The way network packets are processed is about to dramatically change for the better, as more Linux distributions integrate extended Berkeley Packet Filter (eBPF) capabilities in 2021.
Rather than processing packets in user space, eBPF sandboxes programs within the kernel space without changing kernel source code. At the forefront of an effort to apply eBPF capabilities to networking is an open source project, dubbed Cilium, from Isovalent. Cilium leverages eBPF to process networking packets moving between Kubernetes pods.
At its core, Cilium is a container network interface (CNI) for providing connectivity to Kubernetes workloads. The eBPF-based datapath supports direct routing of both IPv4 and IPv6 traffic, and can be integrated with networking services exposed by cloud service providers. It can also act as a replacement for kube-proxy to load balance a Kubernetes cluster.
Cilium is already in use by Google, Alibaba, Adobe, Capital One, Datadog and GitLab. The solution promises to make it simpler and faster to apply security policies by running code in a sandbox at the kernel level.
In addition, as metric data is increasingly gathered at the kernel level, IT teams should be able to instrument IT environments without adding additional overhead to their applications. As IT teams update various Linux distributions in 2021, it’s likely eBPF capabilities will see wider deployment.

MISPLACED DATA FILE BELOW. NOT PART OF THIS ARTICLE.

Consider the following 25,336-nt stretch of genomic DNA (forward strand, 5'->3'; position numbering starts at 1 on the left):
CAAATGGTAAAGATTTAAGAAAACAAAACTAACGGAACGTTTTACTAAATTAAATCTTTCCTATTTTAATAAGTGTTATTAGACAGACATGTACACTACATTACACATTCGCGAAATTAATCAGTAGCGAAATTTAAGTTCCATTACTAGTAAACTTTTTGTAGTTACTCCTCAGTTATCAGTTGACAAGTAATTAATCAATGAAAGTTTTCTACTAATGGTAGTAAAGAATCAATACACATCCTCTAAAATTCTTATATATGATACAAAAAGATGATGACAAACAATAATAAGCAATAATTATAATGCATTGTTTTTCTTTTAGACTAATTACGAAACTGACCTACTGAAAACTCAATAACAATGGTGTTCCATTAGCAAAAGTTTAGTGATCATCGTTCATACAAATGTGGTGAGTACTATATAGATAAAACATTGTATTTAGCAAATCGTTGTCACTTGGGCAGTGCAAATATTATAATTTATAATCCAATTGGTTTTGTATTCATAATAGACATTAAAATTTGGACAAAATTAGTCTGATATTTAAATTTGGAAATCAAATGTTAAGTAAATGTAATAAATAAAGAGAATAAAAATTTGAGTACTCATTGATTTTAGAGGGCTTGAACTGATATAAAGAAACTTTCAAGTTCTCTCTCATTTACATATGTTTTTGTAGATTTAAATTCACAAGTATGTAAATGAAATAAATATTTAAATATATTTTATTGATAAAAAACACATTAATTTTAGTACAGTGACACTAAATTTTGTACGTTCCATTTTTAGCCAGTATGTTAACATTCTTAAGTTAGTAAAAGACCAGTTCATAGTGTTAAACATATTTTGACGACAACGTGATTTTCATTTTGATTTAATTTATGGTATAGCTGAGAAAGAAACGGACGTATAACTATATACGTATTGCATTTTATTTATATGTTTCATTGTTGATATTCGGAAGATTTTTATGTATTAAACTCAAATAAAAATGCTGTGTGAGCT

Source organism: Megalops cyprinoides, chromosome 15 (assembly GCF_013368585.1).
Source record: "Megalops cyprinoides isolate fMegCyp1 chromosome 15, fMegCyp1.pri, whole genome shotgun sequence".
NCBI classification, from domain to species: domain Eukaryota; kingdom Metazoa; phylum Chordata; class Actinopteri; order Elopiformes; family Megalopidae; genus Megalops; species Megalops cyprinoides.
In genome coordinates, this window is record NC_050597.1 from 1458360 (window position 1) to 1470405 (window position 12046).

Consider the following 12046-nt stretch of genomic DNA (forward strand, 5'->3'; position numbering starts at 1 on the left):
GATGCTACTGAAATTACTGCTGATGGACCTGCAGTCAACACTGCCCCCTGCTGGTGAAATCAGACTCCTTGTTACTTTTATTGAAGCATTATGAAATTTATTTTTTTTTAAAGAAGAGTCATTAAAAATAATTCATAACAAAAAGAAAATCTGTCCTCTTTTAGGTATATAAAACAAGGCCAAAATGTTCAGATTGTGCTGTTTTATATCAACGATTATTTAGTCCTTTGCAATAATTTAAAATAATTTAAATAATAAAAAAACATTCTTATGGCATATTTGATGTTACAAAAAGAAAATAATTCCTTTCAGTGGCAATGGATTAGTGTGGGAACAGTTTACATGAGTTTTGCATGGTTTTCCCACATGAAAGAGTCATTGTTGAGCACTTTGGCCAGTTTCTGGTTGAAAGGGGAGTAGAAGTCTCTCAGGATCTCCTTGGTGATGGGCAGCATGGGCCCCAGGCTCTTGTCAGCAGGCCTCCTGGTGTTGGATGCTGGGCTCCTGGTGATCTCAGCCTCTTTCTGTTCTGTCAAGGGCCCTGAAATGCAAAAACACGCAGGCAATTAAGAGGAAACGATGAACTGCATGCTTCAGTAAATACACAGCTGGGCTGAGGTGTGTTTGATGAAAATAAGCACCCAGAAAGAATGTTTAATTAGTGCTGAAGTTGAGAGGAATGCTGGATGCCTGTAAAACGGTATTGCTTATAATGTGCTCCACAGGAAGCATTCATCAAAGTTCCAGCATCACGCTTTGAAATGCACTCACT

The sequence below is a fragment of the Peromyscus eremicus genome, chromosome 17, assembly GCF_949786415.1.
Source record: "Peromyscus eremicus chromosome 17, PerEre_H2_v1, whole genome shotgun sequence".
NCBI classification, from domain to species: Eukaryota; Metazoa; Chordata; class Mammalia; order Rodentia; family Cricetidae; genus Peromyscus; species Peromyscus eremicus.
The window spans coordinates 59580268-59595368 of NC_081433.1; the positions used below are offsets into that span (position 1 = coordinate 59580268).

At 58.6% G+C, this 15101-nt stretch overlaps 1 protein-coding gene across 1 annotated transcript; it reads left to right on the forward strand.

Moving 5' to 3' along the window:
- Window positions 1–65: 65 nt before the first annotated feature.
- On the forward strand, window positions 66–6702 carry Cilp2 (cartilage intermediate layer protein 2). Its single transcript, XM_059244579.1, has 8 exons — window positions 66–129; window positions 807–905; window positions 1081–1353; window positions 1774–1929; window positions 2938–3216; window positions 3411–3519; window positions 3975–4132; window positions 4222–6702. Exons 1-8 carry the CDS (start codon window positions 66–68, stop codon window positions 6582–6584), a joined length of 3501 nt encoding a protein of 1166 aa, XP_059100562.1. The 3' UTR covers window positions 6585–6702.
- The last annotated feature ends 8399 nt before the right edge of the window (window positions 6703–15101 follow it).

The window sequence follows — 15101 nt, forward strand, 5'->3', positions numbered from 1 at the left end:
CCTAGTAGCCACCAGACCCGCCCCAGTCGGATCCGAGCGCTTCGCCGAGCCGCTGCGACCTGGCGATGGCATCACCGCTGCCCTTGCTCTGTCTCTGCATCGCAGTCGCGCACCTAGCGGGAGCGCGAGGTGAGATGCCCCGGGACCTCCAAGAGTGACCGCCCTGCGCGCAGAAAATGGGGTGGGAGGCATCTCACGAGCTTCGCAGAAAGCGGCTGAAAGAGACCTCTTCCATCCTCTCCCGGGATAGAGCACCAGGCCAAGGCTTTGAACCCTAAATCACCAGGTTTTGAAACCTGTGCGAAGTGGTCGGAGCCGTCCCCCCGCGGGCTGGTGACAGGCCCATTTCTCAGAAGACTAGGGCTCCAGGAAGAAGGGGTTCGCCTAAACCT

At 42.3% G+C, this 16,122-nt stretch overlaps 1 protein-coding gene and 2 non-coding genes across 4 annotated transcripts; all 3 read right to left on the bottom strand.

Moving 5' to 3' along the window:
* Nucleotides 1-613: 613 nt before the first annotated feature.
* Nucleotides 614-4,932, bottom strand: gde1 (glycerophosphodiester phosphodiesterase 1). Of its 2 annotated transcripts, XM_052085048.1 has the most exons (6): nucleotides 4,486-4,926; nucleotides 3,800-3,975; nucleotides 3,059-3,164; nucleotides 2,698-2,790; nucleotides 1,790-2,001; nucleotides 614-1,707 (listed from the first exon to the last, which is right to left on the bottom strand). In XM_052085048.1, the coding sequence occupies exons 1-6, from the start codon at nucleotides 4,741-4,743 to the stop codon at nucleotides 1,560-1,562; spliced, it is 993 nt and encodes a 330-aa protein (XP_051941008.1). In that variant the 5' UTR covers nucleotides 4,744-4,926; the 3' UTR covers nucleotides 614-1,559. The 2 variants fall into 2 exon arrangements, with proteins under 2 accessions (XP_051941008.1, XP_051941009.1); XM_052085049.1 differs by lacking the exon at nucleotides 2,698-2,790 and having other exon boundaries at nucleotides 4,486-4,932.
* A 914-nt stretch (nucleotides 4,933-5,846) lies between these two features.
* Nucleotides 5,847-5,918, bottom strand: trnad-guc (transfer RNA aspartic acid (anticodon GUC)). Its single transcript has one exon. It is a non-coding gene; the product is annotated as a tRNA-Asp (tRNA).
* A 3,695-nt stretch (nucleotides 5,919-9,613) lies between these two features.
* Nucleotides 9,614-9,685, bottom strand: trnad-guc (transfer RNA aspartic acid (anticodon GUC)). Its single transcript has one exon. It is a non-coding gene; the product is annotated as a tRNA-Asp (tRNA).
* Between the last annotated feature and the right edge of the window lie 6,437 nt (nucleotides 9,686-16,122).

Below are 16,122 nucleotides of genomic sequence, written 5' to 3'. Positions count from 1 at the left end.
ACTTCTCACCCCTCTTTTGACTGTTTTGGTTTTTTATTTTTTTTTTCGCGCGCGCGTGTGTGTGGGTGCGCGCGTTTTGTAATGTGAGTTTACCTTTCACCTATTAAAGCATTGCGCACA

Isovalent CEO Dan Wendlandt says eBPF, coupled with Cilium, will ultimately reduce reliance on legacy network overlays to connect fleets of Kubernetes clusters at a granular level. In fact, Linux distributions running on smart network integration card (NICs) might offload packet processing from traditional servers altogether, Wendlandt says. This could have profound implications for future adoption of network virtualization overlays, at a time when many organizations are shifting toward software-defined approaches to networking. Ultimately, eBPF is a highly programmable alternative that make it easier to dynamically adjust network and security services as application environments change, Wendlandt said.
There are other areas where eBPF will impact networking software, including in greenfield Kubernetes environments. There’s already hints that the convergence of network operations and DevOps, as well as transformation of the way network packets are processed across a distributed enterprise, is sparking a new wave of innovation. The impact eBPF will have on networking, security and observability will be widespread.
In fact, as developers gain more control over network services, NetOps will become yet another responsibility for site reliability engineers (SREs), in addition to optimizing an IT infrastructure environment that is increasingly managed as code.
In the meantime, IT organizations might want to reconsider their investments in network overlays, as fundamental change in the way network packets are processed is on the horizon.